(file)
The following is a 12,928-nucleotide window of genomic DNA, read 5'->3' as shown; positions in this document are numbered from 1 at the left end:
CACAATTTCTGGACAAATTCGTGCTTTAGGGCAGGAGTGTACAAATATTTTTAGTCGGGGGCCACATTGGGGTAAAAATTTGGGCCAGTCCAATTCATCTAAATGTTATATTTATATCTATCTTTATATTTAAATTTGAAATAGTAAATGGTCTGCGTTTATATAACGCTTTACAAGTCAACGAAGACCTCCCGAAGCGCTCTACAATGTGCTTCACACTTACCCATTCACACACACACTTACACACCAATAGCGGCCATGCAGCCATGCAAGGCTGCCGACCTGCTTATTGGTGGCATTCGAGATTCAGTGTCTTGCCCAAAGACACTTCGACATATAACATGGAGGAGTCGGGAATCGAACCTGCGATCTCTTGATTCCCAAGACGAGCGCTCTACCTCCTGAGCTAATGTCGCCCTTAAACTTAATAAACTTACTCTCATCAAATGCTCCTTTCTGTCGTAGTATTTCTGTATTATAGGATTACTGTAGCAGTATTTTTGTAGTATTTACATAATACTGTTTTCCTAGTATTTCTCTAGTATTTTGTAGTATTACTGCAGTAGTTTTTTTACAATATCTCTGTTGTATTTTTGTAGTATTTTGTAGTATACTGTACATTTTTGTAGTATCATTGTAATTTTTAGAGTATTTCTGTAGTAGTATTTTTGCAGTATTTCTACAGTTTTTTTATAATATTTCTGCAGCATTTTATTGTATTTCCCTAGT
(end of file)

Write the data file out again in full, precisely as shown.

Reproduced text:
The following is a 12,928-nucleotide window of genomic DNA, read 5'->3' as shown; positions in this document are numbered from 1 at the left end:
CACAATTTCTGGACAAATTCGTGCTTTAGGGCAGGAGTGTACAAATATTTTTAGTCGGGGGCCACATTGGGGTAAAAATTTGGGCCAGTCCAATTCATCTAAATGTTATATTTATATCTATCTTTATATTTAAATTTGAAATAGTAAATGGTCTGCGTTTATATAACGCTTTACAAGTCAACGAAGACCTCCCGAAGCGCTCTACAATGTGCTTCACACTTACCCATTCACACACACACTTACACACCAATAGCGGCCATGCAGCCATGCAAGGCTGCCGACCTGCTTATTGGTGGCATTCGAGATTCAGTGTCTTGCCCAAAGACACTTCGACATATAACATGGAGGAGTCGGGAATCGAACCTGCGATCTCTTGATTCCCAAGACGAGCGCTCTACCTCCTGAGCTAATGTCGCCCTTAAACTTAATAAACTTACTCTCATCAAATGCTCCTTTCTGTCGTAGTATTTCTGTATTATAGGATTACTGTAGCAGTATTTTTGTAGTATTTACATAATACTGTTTTCCTAGTATTTCTCTAGTATTTTGTAGTATTACTGCAGTAGTTTTTTTACAATATCTCTGTTGTATTTTTGTAGTATTTTGTAGTATACTGTACATTTTTGTAGTATCATTGTAATTTTTAGAGTATTTCTGTAGTAGTATTTTTGCAGTATTTCTACAGTTTTTTTATAATATTTCTGCAGCATTTTATTGTATTTCCCTAGT